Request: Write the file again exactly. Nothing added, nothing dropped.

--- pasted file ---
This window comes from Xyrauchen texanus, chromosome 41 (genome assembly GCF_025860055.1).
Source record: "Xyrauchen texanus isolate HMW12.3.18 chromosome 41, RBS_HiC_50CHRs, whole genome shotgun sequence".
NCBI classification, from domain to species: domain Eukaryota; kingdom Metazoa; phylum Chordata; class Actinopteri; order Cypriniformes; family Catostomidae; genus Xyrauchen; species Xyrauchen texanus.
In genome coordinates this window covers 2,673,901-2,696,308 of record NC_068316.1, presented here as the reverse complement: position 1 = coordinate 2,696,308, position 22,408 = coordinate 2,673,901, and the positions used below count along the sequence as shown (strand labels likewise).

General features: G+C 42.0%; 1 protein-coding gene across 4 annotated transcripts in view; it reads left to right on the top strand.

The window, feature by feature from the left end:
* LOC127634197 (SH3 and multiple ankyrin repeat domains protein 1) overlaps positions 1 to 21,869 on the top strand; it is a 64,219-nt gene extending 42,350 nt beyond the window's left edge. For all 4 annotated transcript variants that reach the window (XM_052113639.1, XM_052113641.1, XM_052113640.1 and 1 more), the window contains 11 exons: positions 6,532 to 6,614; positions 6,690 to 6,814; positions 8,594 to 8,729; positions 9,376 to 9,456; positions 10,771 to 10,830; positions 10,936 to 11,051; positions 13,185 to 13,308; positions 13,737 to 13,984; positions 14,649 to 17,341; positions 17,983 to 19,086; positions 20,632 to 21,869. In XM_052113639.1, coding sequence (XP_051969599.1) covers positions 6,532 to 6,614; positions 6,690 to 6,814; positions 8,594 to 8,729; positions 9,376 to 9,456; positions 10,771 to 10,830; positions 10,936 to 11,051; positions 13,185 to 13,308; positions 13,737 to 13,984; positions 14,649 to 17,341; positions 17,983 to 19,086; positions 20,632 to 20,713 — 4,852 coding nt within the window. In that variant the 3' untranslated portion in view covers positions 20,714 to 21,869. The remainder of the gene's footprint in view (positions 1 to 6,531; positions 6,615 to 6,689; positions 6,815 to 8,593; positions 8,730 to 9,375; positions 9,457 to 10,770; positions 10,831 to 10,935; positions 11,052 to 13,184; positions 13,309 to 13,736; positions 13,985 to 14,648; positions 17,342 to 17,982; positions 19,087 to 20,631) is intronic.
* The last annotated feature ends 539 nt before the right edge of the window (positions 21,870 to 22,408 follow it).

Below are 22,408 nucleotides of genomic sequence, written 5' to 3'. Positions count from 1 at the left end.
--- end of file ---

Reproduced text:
This window comes from Xyrauchen texanus, chromosome 41 (genome assembly GCF_025860055.1).
Source record: "Xyrauchen texanus isolate HMW12.3.18 chromosome 41, RBS_HiC_50CHRs, whole genome shotgun sequence".
NCBI classification, from domain to species: domain Eukaryota; kingdom Metazoa; phylum Chordata; class Actinopteri; order Cypriniformes; family Catostomidae; genus Xyrauchen; species Xyrauchen texanus.
In genome coordinates this window covers 2,673,901-2,696,308 of record NC_068316.1, presented here as the reverse complement: position 1 = coordinate 2,696,308, position 22,408 = coordinate 2,673,901, and the positions used below count along the sequence as shown (strand labels likewise).

General features: G+C 42.0%; 1 protein-coding gene across 4 annotated transcripts in view; it reads left to right on the top strand.

The window, feature by feature from the left end:
* LOC127634197 (SH3 and multiple ankyrin repeat domains protein 1) overlaps positions 1 to 21,869 on the top strand; it is a 64,219-nt gene extending 42,350 nt beyond the window's left edge. For all 4 annotated transcript variants that reach the window (XM_052113639.1, XM_052113641.1, XM_052113640.1 and 1 more), the window contains 11 exons: positions 6,532 to 6,614; positions 6,690 to 6,814; positions 8,594 to 8,729; positions 9,376 to 9,456; positions 10,771 to 10,830; positions 10,936 to 11,051; positions 13,185 to 13,308; positions 13,737 to 13,984; positions 14,649 to 17,341; positions 17,983 to 19,086; positions 20,632 to 21,869. In XM_052113639.1, coding sequence (XP_051969599.1) covers positions 6,532 to 6,614; positions 6,690 to 6,814; positions 8,594 to 8,729; positions 9,376 to 9,456; positions 10,771 to 10,830; positions 10,936 to 11,051; positions 13,185 to 13,308; positions 13,737 to 13,984; positions 14,649 to 17,341; positions 17,983 to 19,086; positions 20,632 to 20,713 — 4,852 coding nt within the window. In that variant the 3' untranslated portion in view covers positions 20,714 to 21,869. The remainder of the gene's footprint in view (positions 1 to 6,531; positions 6,615 to 6,689; positions 6,815 to 8,593; positions 8,730 to 9,375; positions 9,457 to 10,770; positions 10,831 to 10,935; positions 11,052 to 13,184; positions 13,309 to 13,736; positions 13,985 to 14,648; positions 17,342 to 17,982; positions 19,087 to 20,631) is intronic.
* The last annotated feature ends 539 nt before the right edge of the window (positions 21,870 to 22,408 follow it).

Below are 22,408 nucleotides of genomic sequence, written 5' to 3'. Positions count from 1 at the left end.